Surging dollar drops gold price through $1,200
On Thursday gold futures retreated more than $10 an ounce to below the psychologically important $1,200 an ounce level for the first time since end-March.
Gold for delivery in June – the most active futures contract – was bid at $1,194.70 during lunchtime trade in New York not far off its day low as it retreats from a six-week intraday high struck on April 1.
Gold bounced off a near 4-year low of $1,148.20 an ounce mid-March but the metal is trading more than $110 an ounce below its 2015 high reached in January.
Silver has had the worst of the change in sentiment, trading as low as $16.14 an ounce – down 6% on the week and almost 14% below it January peak. Platinum is down 10.1% since its January high, while palladium futures have lost 8.4% in just over a month.
Gold's recent weakness is being blamed on expectations of an interest rate hike in the US – the first in more than six years – being announced at the US Federal Reserve's meeting in June.
The Fed's interest rate setting committee meeting minutes released yesterday showed some commitment to a hike in June with "several" participants judging that "the economic data and outlook were likely to warrant beginning normalization" mid-year.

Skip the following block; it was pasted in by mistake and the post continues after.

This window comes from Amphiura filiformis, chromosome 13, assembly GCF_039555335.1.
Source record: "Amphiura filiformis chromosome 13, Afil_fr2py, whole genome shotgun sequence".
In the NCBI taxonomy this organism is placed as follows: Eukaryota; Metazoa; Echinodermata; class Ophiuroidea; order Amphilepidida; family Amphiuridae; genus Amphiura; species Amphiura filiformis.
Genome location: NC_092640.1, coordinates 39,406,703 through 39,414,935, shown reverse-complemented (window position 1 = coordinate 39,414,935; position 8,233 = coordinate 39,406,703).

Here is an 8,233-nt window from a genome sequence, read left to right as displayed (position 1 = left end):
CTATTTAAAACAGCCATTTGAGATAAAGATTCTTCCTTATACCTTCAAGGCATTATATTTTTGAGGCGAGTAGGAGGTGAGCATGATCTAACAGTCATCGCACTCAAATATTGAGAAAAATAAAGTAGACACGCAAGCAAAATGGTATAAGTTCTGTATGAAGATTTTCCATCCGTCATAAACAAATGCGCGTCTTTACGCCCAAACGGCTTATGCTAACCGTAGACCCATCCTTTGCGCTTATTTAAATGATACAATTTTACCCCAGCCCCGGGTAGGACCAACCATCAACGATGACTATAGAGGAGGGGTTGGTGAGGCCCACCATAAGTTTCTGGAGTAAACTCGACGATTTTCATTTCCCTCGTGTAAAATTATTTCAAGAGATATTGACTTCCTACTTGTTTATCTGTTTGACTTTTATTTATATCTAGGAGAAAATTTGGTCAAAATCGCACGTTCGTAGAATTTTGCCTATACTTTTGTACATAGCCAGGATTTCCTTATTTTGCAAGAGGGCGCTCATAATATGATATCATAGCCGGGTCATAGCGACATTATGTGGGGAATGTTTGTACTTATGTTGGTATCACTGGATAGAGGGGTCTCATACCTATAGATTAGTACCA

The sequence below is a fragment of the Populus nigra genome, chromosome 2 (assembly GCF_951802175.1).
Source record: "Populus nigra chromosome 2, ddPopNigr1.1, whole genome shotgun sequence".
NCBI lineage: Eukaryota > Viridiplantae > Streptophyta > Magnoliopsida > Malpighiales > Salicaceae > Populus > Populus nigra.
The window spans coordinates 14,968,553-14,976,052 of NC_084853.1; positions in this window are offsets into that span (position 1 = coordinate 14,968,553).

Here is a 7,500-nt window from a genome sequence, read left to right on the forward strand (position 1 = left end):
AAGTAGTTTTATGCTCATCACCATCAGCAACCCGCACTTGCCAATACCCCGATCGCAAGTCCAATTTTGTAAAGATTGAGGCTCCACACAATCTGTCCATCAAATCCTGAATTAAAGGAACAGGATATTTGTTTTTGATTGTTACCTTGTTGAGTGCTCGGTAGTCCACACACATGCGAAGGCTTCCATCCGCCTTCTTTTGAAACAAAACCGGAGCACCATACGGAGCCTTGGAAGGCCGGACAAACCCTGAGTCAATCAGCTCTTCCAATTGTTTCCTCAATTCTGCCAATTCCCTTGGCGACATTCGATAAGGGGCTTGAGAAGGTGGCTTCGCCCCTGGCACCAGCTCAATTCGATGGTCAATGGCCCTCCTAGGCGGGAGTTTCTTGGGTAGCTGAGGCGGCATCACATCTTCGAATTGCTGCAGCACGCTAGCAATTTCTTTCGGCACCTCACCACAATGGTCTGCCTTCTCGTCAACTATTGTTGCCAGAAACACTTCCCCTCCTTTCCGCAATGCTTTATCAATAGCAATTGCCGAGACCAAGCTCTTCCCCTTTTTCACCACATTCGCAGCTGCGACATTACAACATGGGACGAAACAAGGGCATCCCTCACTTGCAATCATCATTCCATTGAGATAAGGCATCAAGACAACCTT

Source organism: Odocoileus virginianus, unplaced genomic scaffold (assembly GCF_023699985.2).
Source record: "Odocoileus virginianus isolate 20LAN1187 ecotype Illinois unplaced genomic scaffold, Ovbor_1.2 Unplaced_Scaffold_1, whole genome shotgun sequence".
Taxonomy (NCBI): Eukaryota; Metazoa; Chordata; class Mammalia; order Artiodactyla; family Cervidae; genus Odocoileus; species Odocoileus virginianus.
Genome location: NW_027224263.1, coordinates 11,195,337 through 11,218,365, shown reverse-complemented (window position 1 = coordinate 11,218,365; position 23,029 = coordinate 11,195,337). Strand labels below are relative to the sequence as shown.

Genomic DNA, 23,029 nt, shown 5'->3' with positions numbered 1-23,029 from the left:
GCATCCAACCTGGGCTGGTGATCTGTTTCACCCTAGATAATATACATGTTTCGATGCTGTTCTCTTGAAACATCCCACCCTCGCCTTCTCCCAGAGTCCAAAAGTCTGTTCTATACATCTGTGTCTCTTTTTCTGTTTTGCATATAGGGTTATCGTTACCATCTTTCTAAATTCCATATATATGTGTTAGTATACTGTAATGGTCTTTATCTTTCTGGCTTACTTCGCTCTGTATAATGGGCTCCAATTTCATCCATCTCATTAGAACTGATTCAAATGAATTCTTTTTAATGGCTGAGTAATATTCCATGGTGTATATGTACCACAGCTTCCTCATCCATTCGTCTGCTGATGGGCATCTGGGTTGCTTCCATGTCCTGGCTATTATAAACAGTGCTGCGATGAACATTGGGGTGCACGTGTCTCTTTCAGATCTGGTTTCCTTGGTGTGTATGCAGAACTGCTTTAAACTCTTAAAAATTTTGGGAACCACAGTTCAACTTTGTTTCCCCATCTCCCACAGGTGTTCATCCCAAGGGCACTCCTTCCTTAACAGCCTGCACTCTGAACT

By a unanimous vote the Fed on March 18 also decided to remove forward guidance that they would "patient" on increasing rates and would decide on a meeting-by-meeting basis.
The gold price and interest rates have a strong negative correlation. As the metal produces no income, the opportunity costs of holding gold rises in a high-yield environment. Higher interest rates also boosts the US dollar.
After a recent pullback, the world's reserves currency surged again on Thursday, jumping over 1% – a major move on currency markets where crosses usually move by only a few basis points.
At 99.25, the USD Index is back within striking distance of 12-year highs above the 100-level struck mid-March that coincided with gold's 2015 low. The US currency has appreciated 23% against the currencies of its major trading partners over the past year.
While nowhere near its peak of the mid-80s, the past year has been the greenback's strongest run in more than forty years. Over the past 12 months the dollar has appreciated the most of any 12-month rolling period since 1973.
Conventional wisdom is that the gold price and the dollar move in opposite directions. The dollar's all-time peak of 164.7 was reached in February 1985. That coincided with a bottom in the price of gold of $284.25 an ounce.
This graph from Capital Economics, an independent research house, suggests should the dollar continue to strengthen it may drag down precious metals even further: